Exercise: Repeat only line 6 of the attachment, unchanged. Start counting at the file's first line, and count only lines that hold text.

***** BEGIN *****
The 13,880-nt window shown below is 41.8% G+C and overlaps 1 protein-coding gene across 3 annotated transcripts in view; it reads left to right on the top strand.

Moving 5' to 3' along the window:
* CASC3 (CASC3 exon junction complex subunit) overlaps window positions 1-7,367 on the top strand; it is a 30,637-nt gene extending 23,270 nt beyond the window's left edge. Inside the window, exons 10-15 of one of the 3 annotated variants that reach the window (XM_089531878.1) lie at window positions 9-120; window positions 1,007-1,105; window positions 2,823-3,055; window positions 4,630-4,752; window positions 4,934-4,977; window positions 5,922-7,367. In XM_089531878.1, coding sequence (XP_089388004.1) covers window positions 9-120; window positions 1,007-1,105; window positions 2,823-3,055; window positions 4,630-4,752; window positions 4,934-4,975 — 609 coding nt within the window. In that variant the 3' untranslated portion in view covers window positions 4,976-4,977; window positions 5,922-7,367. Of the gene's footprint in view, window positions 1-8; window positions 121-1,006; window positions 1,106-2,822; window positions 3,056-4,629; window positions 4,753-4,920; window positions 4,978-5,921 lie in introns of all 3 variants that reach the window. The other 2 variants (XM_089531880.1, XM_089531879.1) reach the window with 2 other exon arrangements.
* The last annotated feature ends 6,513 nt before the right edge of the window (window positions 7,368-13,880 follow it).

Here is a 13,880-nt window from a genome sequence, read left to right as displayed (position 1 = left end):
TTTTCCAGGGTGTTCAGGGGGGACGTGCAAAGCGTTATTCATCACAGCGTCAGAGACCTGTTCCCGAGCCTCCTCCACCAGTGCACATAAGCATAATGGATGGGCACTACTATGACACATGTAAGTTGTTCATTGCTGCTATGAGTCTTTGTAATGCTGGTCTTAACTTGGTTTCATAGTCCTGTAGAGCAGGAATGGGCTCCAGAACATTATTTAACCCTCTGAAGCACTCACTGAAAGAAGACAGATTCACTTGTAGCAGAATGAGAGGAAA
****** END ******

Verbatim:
TTTTCCAGGGTGTTCAGGGGGGACGTGCAAAGCGTTATTCATCACAGCGTCAGAGACCTGTTCCCGAGCCTCCTCCACCAGTGCACATAAGCATAATGGATGGGCACTACTATGACACATGTAAGTTGTTCATTGCTGCTATGAGTCTTTGTAATGCTGGTCTTAACTTGGTTTCATAGTCCTGTAGAGCAGGAATGGGCTCCAGAACATTATTTAACCCTCTGAAGCACTCACTGAAAGAAGACAGATTCACTTGTAGCAGAATGAGAGGAAA